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Hello,
I'm sorry this is long, but please help. I also apologize if this is the wrong place, it's my first post!

My dell laptop has been crashing recently and giving me the bod. I'm not terribly tech savvy so I wrote down the error code, googled it (I don't have it here with me but from what I gathered it wasn't a typical one and the most likely causes listed were a virus or a faulty memory stick), and called dell. They had me run the diagnostic, which showed no hardware issues, so since I'd backed up my hard drive when the trouble first started, they recommended I reinstall. I was hesitant because I'd had some issues with the external hard drive, mainly the accompanying software seemed to miss a lot, and I wasn't sure that my simply clicking and dragging the folders had covered everything (it also wouldn't allow me to safely remove the device because it kept saying it was in use even though everything had finished copying).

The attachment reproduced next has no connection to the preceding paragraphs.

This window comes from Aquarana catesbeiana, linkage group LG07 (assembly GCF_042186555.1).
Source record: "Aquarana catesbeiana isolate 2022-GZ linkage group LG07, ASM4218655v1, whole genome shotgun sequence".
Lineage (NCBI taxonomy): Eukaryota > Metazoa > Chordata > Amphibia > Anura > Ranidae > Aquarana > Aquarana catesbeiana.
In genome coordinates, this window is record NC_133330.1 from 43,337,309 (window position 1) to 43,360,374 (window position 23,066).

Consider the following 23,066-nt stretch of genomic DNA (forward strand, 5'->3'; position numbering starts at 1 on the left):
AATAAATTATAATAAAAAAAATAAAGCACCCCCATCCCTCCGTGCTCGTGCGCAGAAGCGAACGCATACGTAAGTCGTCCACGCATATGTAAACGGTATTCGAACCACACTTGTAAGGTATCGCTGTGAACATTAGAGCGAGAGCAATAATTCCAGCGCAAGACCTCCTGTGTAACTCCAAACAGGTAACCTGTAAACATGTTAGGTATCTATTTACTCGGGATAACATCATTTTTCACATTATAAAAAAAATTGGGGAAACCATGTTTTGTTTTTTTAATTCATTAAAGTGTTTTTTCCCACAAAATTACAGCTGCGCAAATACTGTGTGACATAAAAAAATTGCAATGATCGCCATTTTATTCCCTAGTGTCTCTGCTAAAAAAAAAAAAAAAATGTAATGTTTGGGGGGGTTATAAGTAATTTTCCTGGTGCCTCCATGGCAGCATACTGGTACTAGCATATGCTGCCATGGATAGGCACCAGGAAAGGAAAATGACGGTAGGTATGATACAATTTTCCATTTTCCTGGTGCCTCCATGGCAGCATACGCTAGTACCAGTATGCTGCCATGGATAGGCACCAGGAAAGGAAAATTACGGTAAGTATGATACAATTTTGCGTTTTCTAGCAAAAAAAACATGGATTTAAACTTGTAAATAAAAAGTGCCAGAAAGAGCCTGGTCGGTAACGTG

Fast forward to last week and my computer gave me the error message and I again turned it off w/out shutting down. This time when I went to restart it, I got the system32 error, telling me to insert the xp disk and push r to repair. I didn't feel comfortable doing it alone, so I called dell to have the tech walk me through. She directed me to boot from the xp disk and choose the install option. I asked her if we were attempting to repair and not reinstall and she assured me we were. She told me to delete the 1st partition and even though I was really hesitant, I did. When she told me to delete the 2nd partition, which was clearly my c drive, I refused and asked again if we were repairing. She said the reinstall was how you repair it. I told her that that wasn't what I asked, and that I didn't appreciate her directing me this way without asking me if I had backed up my files, or warning me of data loss, as the last dell tech told me they had to do. She told me to turn it off, and that would cancel the process. I asked about the partition 1 files I deleted and she said that the cancellation meant nothing was deleted. When I turned it back on, I had a different system 32 error, it didn't offer me the repair option, and the diagnostic only runs part of the way through because it says the files are missing and I need the drivers cd. She told me we hadn't deleted anything and that the change was because my hard drive is failing. She then put me on hold and I was "disconnected". The next tech I got, had me run the diagnostic, and he said that even though it hadn't run all the way through, it had passed the tests on memory and my hard drive. He still thinks I should wipe it, and we're supposed to do it tonight. Do you guys think that I should? My computer is under warranty so they have to replace any failing hardware. I'm sorry again it's so long.